Don't count on BusyBee support - accept the fact they don't exist & use Grizzly support which is excellent for the most part. Its not like they are not family.

If you don't mind spending around $2000 plus some hard sweat an old Elliot mill sold on Auction few weeks ago for around 1840 CAD (including fees). It was horizontal mill with vertical head, about 4400 lbs or so and 3ph motor. It would be far better in my humble opinion the both mills you were looking at and it would be far more sturdy. I doubt there is a chance for you to "outgrow" that machine unless you move into some serious stuff.
Thanks for your thoughts Tom. You are soooo right that the cx600 is quite a bit more machine than the mini mills and I've no thought of starting with one of those...... You make good points on the hammer vs. scalpel scenario. I am probably more scalpel than hammer in my use of my lathe even. I know that I don't push it to anywhere near it's limits!!

I know that the RF-30 has not been dropped but no absolutely positive on the cx600. The fellow makes it sound like he bought it 2 yrs ago and hasn't used it since. I see another of these smaller dovetail mills just listed in Calgary, a King KC-20VS, with a wee bit of tooling. Looks like it's the older version with a smaller table than the new ones, but not sure. I've sent a message to the owner and am waiting on further info. It is very very similar to the CX600. Don't know much about King and their support, but Grizzly would the go to probably anyway.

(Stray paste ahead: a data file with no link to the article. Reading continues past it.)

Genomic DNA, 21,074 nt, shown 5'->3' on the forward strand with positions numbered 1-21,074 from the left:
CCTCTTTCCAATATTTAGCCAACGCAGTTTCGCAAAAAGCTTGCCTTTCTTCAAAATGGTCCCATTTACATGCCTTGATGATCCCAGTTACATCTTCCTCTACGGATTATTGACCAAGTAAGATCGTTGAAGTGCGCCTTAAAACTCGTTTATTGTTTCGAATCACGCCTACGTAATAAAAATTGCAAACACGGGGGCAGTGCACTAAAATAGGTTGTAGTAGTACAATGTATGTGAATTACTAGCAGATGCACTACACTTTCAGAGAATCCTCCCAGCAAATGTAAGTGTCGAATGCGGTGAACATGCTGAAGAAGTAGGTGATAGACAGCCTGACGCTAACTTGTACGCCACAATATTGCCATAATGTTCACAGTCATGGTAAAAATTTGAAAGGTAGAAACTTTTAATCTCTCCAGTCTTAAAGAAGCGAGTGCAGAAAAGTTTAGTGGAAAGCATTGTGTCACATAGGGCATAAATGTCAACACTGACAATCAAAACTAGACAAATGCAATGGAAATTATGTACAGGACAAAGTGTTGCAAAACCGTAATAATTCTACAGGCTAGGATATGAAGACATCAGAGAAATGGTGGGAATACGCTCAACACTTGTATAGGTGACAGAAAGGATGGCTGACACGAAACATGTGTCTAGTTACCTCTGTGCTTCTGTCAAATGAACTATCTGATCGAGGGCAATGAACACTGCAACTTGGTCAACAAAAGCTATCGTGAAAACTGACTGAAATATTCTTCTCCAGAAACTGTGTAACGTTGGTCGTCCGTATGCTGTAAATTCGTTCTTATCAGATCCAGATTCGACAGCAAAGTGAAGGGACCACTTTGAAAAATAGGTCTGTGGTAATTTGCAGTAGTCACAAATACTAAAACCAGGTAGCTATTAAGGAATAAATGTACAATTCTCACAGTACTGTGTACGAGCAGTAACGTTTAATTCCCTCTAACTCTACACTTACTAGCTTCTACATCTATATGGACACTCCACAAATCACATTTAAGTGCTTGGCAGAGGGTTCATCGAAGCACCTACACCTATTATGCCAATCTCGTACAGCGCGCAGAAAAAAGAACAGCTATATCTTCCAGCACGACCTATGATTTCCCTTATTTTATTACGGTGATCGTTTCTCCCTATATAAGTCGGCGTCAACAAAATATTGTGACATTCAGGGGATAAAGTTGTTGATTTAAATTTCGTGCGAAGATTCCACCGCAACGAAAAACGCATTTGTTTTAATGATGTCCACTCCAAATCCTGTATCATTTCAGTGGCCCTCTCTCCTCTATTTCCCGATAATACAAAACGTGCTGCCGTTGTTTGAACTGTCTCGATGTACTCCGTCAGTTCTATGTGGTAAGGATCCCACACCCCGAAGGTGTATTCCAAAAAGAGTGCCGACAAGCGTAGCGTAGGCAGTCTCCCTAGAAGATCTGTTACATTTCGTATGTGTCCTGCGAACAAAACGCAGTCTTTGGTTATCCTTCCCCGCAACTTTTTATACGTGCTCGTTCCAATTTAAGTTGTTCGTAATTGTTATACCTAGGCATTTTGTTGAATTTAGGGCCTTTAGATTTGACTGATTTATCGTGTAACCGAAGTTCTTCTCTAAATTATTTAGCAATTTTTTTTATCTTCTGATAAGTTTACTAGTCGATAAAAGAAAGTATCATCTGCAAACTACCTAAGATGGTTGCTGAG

A horizontal mill doesn't strike me as good for my 1st milling machine....... at least it makes me hesitate for sure.

Anyway........thanks for your thoughts and experience. It helps with us that are new to be better informed to make a decision!!
 
#17
@Tom........ I have contacted that fellow in the ad you listed and he is doesn't seem very anxious to sell as he is pretty firm on the price. Said he'd knock $100 off for just the mill and no tooling. hmmm........ And I agree about a nice heavy knee mill. I see several in Ontario but few that grab my interest here closer to home.
 

Tom Kitta

Active Member
#18
The horizontal has a vertical head - so you get both worlds. Main issue is that you usually don't get a quill or get very small one. This is an issue if you need to drill a lot of holes.

The vertical head is powered by a gear that is placed in the position of the horizontal cutter.

You frequently get cool additions on even old machines - like power feeds all over the place. Another negative is sometimes limited top speed - frequently under 2000 rpm.

Main advantage is that you have "real" machine. Machine that does things just like you see people do stuff on youtube. It works. You don't have to think of an "upgrade". There is nothing so far in home shop I have came across that I would say... too big. It dances circles around CX600 and any RF machine. Frequently tooling is a bit more expensive 40 taper but its so much more rigid and stable then R8.

I think people don't get these machines as they seem... big... and take a lot of room... and "why would I need that". Yet they are just the perfect ideal size for a home workshop if you can fit them in... ideal power and capabilities for the right low price.